About Us | Help Videos | Contact Us | Subscriptions
 

Agronomy Journal Abstract - Crop Economics, Production & Management

Continuous Corn and Soybean Yield Penalties across Hundreds of Thousands of Fields

 

This article in AJ

  1. Vol. 109 No. 2, p. 541-548
    unlockOPEN ACCESS
     
    Received: Mar 06, 2016
    Accepted: Nov 26, 2016
    Published: March 9, 2017


    * Corresponding author(s): cseifert@stanford.edu
 View
 Download
 Alerts
 Permissions
Request Permissions
 Share

doi:10.2134/agronj2016.03.0134
  1. Christopher A. Seifert *a,
  2. Michael J. Robertsb and
  3. David B. Lobella
  1. a Stanford University, Earth System Science, 473 Via Ortega, Stanford, CA 94305
    b University of Hawaii at Manoa, 2424 Maile Way, Saunders Hall 542, Honolulu, HI 96822
Core Ideas:
  • Analysis of 748,374 yield records showed a 4.3% yield penalty for continuous corn.
  • Corn yield penalties were more severe in areas with low moisture and low yields.
  • Continuous soybean showed a 10.3% yield penalty, worse in low-yielding years.
  • Corn yield penalties grew with up to 3 yr of continuous cropping, but not more.
  • Soybean penalties increased monotonically with number of years continuously cropped.

Abstract

The effects of crop rotations on yields have historically been assessed with field trials, but new datasets offer an opportunity to evaluate these effects using data from commercial farmers’ fields. Here we develop a unique dataset of 748,374 joint observations of field-level yields, crop histories, and soil and weather conditions across the U.S. Midwest to empirically evaluate crop rotations. For rainfed fields, we found an average continuous corn (Zea mays L.) yield penalty (CCYP) of 4.3% and continuous soybean [Glycine max (L.) Merr.] yield penalty (CSYP) of 10.3% during the 2007 to 2012 growing seasons. The CCYP is greater in locations with low moisture, while the CSYP shows the opposite pattern. Relatedly, irrigation decreases the CCYP but not the CSYP. Both penalties increased with the number of years a field had been continuously cropped, and while the CCYP leveled off after 3 yr in corn, the CSYP showed significant increases out to the (very rare) 5-yr continuous soybean sequence. An analysis of weather, soil, and planting date interactions with the CCYP and CSYP suggests that timely planting, favorable soil-climate, and warm early and late-season minimum temperatures correlate with reductions in the CCYP, while dry conditions and less favorable soil-climate correlate with reductions in the CSYP. The results of this study not only help refine estimates of rotation effects in commercial fields, but also shed light on the relationships between rotation effects and other factors, thereby offering insight into potential causal mechanisms.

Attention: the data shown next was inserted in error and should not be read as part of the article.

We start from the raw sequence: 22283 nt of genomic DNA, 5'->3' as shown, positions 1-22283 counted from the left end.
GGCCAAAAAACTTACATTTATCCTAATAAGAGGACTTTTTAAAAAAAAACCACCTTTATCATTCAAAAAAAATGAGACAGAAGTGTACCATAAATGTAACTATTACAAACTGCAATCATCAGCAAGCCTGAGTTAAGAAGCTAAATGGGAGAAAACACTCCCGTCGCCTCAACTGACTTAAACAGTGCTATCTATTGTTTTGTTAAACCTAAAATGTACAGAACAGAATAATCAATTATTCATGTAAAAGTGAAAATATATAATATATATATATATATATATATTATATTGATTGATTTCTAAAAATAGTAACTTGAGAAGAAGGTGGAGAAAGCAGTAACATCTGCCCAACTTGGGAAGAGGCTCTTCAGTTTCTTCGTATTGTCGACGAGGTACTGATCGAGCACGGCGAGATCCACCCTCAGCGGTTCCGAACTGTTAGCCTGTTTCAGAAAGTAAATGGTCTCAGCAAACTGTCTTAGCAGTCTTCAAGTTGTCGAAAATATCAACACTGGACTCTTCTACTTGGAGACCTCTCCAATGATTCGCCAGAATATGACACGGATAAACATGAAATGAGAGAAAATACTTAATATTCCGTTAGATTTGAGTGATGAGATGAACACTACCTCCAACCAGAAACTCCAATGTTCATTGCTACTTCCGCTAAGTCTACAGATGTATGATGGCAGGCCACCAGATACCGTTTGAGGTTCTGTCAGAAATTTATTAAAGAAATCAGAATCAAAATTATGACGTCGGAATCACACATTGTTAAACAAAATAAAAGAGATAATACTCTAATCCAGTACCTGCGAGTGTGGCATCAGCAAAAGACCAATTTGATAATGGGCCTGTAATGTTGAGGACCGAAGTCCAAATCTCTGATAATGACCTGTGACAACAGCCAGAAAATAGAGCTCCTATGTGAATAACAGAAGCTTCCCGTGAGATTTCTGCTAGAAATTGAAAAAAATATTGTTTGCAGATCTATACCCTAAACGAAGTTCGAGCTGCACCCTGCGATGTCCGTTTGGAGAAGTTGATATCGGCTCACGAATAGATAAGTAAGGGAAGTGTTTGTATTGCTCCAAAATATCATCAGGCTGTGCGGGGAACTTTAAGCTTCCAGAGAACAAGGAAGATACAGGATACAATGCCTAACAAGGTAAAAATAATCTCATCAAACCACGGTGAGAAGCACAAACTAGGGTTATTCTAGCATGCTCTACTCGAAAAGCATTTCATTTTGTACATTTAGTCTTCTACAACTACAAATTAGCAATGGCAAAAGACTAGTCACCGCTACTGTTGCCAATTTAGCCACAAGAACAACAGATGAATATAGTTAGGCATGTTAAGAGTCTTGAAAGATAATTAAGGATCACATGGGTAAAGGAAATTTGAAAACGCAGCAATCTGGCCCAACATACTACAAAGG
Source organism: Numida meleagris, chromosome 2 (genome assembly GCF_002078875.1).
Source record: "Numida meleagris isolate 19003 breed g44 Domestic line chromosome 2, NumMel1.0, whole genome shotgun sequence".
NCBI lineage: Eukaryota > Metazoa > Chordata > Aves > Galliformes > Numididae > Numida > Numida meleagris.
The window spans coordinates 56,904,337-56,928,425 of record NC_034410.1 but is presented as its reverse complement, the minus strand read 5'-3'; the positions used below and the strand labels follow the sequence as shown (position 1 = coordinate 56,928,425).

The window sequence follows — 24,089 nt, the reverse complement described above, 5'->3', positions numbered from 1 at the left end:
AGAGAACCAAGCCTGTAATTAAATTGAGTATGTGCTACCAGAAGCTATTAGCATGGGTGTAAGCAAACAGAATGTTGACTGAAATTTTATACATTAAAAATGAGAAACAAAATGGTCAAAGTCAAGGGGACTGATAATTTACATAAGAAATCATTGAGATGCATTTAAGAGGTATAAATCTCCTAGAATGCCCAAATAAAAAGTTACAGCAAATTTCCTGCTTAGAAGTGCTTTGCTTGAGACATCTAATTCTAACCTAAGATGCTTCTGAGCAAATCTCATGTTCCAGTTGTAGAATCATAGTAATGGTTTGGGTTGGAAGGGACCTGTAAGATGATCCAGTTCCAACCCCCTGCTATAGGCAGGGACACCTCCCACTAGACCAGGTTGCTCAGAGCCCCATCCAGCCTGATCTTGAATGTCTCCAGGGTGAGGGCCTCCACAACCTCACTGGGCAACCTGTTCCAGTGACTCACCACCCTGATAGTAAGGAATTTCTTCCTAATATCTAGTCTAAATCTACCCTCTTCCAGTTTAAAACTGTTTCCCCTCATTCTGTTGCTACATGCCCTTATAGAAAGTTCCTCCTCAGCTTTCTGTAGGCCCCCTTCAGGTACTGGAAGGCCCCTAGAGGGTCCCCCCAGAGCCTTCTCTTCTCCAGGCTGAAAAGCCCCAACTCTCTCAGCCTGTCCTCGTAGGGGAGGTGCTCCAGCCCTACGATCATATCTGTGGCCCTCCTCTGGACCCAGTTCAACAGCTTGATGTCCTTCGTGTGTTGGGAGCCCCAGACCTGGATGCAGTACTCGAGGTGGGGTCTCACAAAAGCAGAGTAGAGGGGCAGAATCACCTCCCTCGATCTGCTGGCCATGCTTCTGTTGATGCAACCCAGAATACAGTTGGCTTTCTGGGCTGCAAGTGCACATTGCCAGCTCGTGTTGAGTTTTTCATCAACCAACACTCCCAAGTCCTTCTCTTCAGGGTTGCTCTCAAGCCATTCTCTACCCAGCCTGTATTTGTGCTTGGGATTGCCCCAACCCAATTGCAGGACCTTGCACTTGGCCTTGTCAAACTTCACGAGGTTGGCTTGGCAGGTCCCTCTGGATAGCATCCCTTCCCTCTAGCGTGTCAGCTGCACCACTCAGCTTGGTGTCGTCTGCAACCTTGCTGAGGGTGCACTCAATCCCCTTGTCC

Please view the pdf by using the Full Text (PDF) link under 'View' to the left.

Copyright © 2017. Copyright © 2017 by the American Society of Agronomy, Inc.